What clinical trials are open?

Clinical trials that are currently open and are recruiting can be viewed at .
February 2014

Alternate Versions

This content is provided as a service of the National Institute of Diabetes and Digestive and Kidney Diseases (NIDDK), part of the National Institutes of Health. The NIDDK translates and disseminates research findings through its clearinghouses and education programs to increase knowledge and understanding about health and disease among patients, health professionals, and the public. Content produced by the NIDDK is carefully reviewed by NIDDK scientists and other experts.
The NIDDK would like to thank:
Herbert L. Bonkovsky, M.D., Carolinas Health Care System

Monday, June 26, 2017

Glass Beaker Publishing Disa McCarthy EPP Book Project Scope ***Attention EPP PATIENTS***

Glass Beaker Publishing
     Disa McCarthy
EPP Book Project Scope
December 8, 2016


1.    EPP Book Project Background and Description

The author and interviewer has EPP and is creating a book she wished she could find while researching her own symptoms.
The book content will include basic information about EPP (Erythropoetic ProtoPorphyria), but the bulk of it will be anecdotal stories of the lives of several (6-10) people who have been diagnosed with EPP. It will also include charts of raw, anonymous data from 12-50 people such as the age of diagnosis, severity of symptoms, etc. 

2.    Implementation

The author will conduct interviews with anyone willing to tell their story. The approximate steps will be:
1)     Person with EPP expresses interest in being interviewed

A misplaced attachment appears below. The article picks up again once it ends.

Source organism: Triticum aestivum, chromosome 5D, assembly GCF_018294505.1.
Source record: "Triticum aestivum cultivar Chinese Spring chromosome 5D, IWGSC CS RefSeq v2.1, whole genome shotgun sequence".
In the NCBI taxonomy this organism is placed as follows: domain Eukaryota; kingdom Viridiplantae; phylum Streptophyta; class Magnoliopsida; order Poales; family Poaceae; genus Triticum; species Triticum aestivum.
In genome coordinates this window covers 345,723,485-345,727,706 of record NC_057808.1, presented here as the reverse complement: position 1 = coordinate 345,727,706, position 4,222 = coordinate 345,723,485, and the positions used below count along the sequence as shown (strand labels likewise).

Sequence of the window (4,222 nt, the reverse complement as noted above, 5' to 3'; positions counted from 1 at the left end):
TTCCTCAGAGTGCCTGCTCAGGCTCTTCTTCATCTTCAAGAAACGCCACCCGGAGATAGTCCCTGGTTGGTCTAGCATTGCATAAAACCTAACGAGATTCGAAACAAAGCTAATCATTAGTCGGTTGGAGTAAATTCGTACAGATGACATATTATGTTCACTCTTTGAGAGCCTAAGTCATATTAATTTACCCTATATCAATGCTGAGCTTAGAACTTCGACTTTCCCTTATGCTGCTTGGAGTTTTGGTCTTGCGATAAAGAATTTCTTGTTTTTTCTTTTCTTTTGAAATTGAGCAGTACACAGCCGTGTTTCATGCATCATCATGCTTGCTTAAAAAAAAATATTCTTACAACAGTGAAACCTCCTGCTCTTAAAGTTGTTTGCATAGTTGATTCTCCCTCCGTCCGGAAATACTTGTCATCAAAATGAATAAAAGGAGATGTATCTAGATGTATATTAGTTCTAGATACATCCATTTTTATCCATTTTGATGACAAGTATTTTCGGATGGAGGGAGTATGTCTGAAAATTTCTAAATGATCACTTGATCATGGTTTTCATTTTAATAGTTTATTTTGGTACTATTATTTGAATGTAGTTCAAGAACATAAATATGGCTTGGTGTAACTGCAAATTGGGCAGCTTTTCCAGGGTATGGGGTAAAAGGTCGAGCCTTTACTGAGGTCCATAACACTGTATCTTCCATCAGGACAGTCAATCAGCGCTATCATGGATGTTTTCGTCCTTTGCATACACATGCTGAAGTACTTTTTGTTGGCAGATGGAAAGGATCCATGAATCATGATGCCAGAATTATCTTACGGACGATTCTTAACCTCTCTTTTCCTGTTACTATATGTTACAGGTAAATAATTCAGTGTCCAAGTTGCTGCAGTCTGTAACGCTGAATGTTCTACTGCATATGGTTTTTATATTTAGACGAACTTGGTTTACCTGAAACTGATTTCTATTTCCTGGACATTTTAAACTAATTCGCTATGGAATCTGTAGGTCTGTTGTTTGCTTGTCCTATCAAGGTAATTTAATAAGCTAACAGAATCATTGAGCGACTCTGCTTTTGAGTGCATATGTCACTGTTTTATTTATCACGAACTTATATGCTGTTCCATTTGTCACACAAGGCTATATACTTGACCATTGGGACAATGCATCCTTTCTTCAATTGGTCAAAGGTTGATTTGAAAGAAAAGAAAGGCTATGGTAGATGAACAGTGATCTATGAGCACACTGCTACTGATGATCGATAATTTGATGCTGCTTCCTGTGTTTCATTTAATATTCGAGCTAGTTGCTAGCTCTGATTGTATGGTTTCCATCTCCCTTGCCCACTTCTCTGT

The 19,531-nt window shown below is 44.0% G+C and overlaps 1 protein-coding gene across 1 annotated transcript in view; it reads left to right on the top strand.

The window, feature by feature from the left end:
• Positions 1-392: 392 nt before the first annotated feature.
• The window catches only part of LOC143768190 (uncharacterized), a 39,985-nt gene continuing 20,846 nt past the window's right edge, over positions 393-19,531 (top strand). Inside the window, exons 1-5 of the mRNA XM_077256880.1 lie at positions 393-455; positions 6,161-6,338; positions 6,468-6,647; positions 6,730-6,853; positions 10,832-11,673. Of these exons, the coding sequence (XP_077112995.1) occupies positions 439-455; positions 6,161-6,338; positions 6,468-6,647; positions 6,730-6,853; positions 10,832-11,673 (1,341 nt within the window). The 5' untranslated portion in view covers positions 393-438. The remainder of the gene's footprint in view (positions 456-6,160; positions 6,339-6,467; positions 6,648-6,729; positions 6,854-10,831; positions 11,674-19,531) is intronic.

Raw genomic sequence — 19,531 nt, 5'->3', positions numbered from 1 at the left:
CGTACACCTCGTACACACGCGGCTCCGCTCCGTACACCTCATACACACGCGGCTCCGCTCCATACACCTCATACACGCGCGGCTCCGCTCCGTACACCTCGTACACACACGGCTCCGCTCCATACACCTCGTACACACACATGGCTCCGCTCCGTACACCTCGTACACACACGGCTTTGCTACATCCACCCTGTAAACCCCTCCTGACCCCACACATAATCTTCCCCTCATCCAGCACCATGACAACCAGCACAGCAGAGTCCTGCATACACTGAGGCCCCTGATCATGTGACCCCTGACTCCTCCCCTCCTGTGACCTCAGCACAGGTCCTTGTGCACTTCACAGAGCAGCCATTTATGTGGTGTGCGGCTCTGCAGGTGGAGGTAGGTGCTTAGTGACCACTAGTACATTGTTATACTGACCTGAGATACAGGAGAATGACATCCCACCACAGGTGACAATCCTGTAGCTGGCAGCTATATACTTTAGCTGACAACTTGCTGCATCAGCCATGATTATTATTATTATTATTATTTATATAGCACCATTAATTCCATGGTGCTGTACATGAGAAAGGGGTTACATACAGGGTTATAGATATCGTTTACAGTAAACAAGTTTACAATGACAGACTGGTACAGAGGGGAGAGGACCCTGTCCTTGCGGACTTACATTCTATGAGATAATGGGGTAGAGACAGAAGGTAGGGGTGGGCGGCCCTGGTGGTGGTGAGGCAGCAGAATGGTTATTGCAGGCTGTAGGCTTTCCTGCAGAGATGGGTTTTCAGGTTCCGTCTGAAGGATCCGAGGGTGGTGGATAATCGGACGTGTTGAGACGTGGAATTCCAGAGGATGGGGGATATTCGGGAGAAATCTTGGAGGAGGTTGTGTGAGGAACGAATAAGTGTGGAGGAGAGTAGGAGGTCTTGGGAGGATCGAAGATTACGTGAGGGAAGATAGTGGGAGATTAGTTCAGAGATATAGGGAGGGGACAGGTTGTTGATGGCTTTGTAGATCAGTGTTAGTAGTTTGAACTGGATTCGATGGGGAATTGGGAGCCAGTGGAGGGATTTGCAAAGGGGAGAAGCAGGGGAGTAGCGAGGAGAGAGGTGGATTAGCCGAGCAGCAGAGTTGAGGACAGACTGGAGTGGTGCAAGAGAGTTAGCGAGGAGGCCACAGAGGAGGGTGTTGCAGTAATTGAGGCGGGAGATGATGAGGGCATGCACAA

2)     Person with EPP is given a survey with basic medical information questions and is asked for available dates to speak via phone/skype.
3)     Upon completion of the survey and interview, the data from the survey is retained in a database and the interview transcribed.

3.    Deliverables

Survey (see below)
Verbal Interview (see questions below)
Book – final product

4.    People/Partners involved

Disa McCarthy – author/interviewee
Glass Beaker Publishing, LLC – Publishing company
American Porphyria Foundation – Seeking partnership, specifically help finding people with EPP and supporting the book as a resource upon completion.
People with EPP – to complete the survey, to interview, and ultimately as a target market.

5.    Timeline/Schedule

The survey can be sent out the first week of January, and interviews will be scheduled for January, February and March of next year. The book will be written by June of 2017, and edited/finalized by August 2017.

Approval and Assistance to Proceed

I am seeking approval, authority (if necessary) and assistance from the American Porphyria Foundation, and welcome any questions, concerns or comments you may have.